Legal system forced to adapt amid COVID-19 crisis

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Posted at 5:06 PM, Mar 27, 2020
and last updated 2020-03-27 21:50:52-04

CORPUS CHRISTI, Tex. — The coronavirus pandemic has led to a balancing act with the scales of justice as judges and others must consider public safety along with inmates' rights to a hearing.

Most hearings at the Nueces County Courthouse are postponed to prevent the coronavirus from spreading there. Most, but not all.

“The coronavirus is here but the jail does not stop, and justice does not stop,” said 347th District Court Judge Missy Medary.

Medary is one of several testing a new remote system for essential hearings. With the defendant in the courtroom and the judge in her chambers, attorneys and court staff connect via Zoom video conference.

“Remote hearings became something we had to consider because the hearings in the jails and the courthouse are essential,” said Medary.

Essential hearings include jail cases, domestic violence and risk assessments for non-violent offenders. A remote hearing room is being installed at the county jail. Once that’s in place, Judge Medary and her colleagues will preside from home.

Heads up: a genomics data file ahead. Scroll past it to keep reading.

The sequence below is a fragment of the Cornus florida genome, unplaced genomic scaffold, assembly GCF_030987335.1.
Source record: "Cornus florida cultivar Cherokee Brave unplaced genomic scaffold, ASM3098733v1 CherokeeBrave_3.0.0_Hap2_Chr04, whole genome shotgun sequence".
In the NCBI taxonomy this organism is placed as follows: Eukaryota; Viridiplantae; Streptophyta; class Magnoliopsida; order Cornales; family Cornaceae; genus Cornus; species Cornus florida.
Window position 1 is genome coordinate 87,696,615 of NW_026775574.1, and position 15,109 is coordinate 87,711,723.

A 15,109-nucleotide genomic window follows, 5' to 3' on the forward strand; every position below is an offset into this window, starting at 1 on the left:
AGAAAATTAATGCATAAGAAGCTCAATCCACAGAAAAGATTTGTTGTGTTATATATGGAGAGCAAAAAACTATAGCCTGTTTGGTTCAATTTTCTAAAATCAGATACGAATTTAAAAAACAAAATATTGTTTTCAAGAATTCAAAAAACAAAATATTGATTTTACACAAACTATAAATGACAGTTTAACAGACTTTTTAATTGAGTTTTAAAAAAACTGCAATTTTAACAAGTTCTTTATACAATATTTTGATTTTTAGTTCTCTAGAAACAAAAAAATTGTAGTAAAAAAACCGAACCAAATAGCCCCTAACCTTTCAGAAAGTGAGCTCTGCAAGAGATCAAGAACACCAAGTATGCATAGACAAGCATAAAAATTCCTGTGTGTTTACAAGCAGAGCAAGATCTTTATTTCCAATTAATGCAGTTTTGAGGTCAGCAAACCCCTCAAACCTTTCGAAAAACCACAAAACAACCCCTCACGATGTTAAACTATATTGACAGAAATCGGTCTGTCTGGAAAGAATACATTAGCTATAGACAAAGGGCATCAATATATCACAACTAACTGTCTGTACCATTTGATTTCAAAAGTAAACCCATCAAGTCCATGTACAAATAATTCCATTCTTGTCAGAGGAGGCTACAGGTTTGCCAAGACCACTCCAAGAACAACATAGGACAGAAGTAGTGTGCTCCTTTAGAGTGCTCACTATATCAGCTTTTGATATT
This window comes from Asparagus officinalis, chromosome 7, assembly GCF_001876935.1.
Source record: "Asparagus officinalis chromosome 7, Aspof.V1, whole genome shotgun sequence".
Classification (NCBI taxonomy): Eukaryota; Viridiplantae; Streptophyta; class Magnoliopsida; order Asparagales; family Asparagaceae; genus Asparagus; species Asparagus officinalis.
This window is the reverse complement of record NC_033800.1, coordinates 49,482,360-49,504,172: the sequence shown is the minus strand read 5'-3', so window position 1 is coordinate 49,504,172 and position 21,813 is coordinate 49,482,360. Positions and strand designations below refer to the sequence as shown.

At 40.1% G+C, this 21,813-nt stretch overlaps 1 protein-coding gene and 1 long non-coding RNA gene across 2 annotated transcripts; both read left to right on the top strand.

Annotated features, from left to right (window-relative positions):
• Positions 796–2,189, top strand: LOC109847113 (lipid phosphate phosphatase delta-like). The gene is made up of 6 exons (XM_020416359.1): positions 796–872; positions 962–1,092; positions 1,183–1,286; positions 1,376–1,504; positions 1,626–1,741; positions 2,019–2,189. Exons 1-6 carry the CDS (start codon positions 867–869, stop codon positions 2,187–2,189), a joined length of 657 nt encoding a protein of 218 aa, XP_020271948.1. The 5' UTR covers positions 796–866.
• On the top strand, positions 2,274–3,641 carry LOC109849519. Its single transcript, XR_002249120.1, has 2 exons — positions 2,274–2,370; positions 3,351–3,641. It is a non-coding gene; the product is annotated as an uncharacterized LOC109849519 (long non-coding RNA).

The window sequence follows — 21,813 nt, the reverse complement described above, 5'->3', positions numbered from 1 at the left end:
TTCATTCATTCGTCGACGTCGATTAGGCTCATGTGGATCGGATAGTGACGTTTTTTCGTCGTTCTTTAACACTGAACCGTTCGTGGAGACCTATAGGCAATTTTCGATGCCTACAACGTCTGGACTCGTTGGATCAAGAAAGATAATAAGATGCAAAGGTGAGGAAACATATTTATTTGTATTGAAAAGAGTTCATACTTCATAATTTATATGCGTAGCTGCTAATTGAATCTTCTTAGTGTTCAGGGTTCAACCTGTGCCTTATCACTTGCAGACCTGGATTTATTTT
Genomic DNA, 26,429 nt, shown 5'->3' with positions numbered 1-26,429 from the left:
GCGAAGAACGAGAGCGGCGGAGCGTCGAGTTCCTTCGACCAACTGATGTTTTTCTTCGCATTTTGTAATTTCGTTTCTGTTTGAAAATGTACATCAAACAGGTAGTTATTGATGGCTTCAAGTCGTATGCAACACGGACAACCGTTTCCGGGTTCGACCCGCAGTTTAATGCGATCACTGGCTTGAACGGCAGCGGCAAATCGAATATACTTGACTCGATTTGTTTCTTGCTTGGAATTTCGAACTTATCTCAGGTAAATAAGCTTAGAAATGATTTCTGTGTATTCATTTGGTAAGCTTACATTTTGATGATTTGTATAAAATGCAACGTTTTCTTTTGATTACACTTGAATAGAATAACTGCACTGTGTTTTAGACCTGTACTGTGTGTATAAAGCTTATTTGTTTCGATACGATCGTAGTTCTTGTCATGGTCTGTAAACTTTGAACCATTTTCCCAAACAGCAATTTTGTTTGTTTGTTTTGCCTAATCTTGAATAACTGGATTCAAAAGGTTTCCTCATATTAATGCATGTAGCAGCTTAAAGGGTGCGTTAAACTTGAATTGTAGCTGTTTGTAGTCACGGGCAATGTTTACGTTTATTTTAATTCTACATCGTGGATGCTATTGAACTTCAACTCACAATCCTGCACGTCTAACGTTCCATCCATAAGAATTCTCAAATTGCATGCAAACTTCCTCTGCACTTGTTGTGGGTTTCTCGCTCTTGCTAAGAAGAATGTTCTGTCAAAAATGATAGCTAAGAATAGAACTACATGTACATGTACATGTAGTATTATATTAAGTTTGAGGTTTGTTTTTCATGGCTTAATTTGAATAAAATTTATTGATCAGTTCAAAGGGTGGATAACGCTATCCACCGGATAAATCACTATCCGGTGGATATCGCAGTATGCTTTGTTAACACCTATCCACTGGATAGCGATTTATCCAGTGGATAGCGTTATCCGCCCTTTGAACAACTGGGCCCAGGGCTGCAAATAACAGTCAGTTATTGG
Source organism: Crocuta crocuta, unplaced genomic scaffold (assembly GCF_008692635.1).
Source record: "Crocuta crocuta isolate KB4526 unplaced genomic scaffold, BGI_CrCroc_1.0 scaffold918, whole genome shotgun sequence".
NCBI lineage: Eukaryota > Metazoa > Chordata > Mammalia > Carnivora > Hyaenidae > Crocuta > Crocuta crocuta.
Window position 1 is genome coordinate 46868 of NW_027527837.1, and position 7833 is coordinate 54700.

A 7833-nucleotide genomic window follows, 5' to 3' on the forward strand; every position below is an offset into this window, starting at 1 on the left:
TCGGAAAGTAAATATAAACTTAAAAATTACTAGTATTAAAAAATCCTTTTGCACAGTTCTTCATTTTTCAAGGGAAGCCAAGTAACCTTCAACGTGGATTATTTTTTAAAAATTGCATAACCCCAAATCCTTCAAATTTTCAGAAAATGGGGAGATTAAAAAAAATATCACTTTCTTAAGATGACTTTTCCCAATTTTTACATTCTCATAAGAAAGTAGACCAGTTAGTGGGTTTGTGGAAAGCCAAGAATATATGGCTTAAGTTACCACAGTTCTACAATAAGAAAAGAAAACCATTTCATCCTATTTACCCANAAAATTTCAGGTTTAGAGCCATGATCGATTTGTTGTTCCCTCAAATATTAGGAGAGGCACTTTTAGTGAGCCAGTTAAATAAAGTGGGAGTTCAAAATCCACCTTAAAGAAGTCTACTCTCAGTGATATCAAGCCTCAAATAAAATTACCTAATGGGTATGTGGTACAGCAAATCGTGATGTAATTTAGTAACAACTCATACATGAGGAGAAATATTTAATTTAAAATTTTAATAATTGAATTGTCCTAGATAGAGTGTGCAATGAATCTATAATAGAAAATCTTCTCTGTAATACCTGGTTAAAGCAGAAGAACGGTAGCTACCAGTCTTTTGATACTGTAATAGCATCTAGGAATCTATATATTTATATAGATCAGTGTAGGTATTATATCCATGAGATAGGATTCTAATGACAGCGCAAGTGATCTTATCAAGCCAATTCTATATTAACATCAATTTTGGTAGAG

While keeping courtrooms empty is a necessity during this COVID-19 crisis, some believe these remote hearings are the start of a new era for the legal system.

“I think the legal business is going to be forever changed after the coronavirus,” said Medary.

Other court officers also see the benefit of remote hearings.

“We’re able to have hearings with people from across the state,” said Nueces County District Attorney Mark Gonzalez. “Imagine if this had occurred 10 years ago. we’d probably have to shut down or be exposed every day.”

These remote hearings have gone fairly smoothly so far. Defense attorneys are also on board with the change.

“I’ve been trying to institute this in Nueces County for years,” said attorney Chris Gale. “It’s going to be difficult for some people, but for me, I welcome it.”

While many hearings may be able to be done remotely the future, some cases will still require a courtroom.

“Obviously we’ll always be back at the courthouse for any type of jury trial, but i think the lawyers will get used to this,” said Medary.

While the remote hearings are recorded, defendants and their attorneys can be placed in a separate unrecorded room to preserve attorney-client privilege.